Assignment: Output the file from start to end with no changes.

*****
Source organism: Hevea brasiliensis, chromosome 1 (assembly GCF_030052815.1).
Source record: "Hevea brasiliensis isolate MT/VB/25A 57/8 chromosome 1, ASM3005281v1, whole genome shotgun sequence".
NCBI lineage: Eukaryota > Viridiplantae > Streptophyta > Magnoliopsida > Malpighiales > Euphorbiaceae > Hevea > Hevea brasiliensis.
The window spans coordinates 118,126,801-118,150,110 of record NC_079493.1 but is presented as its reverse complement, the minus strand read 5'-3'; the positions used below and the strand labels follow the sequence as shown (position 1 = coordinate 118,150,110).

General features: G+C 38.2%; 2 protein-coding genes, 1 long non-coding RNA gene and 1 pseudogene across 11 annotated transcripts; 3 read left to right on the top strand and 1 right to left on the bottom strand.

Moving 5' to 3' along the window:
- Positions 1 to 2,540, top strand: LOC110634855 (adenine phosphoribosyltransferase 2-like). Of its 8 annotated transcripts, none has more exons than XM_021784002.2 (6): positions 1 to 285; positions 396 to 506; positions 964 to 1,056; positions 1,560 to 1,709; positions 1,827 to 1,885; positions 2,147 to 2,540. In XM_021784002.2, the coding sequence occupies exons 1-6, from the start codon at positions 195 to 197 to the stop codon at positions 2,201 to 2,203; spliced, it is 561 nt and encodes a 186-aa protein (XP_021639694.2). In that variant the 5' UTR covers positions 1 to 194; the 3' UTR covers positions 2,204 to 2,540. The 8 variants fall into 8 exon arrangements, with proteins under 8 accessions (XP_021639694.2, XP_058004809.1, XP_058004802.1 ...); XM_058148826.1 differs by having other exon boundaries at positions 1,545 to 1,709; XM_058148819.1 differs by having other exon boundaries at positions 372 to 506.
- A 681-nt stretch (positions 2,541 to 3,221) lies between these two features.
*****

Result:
Source organism: Hevea brasiliensis, chromosome 1 (assembly GCF_030052815.1).
Source record: "Hevea brasiliensis isolate MT/VB/25A 57/8 chromosome 1, ASM3005281v1, whole genome shotgun sequence".
NCBI lineage: Eukaryota > Viridiplantae > Streptophyta > Magnoliopsida > Malpighiales > Euphorbiaceae > Hevea > Hevea brasiliensis.
The window spans coordinates 118,126,801-118,150,110 of record NC_079493.1 but is presented as its reverse complement, the minus strand read 5'-3'; the positions used below and the strand labels follow the sequence as shown (position 1 = coordinate 118,150,110).

General features: G+C 38.2%; 2 protein-coding genes, 1 long non-coding RNA gene and 1 pseudogene across 11 annotated transcripts; 3 read left to right on the top strand and 1 right to left on the bottom strand.

Moving 5' to 3' along the window:
- Positions 1 to 2,540, top strand: LOC110634855 (adenine phosphoribosyltransferase 2-like). Of its 8 annotated transcripts, none has more exons than XM_021784002.2 (6): positions 1 to 285; positions 396 to 506; positions 964 to 1,056; positions 1,560 to 1,709; positions 1,827 to 1,885; positions 2,147 to 2,540. In XM_021784002.2, the coding sequence occupies exons 1-6, from the start codon at positions 195 to 197 to the stop codon at positions 2,201 to 2,203; spliced, it is 561 nt and encodes a 186-aa protein (XP_021639694.2). In that variant the 5' UTR covers positions 1 to 194; the 3' UTR covers positions 2,204 to 2,540. The 8 variants fall into 8 exon arrangements, with proteins under 8 accessions (XP_021639694.2, XP_058004809.1, XP_058004802.1 ...); XM_058148826.1 differs by having other exon boundaries at positions 1,545 to 1,709; XM_058148819.1 differs by having other exon boundaries at positions 372 to 506.
- A 681-nt stretch (positions 2,541 to 3,221) lies between these two features.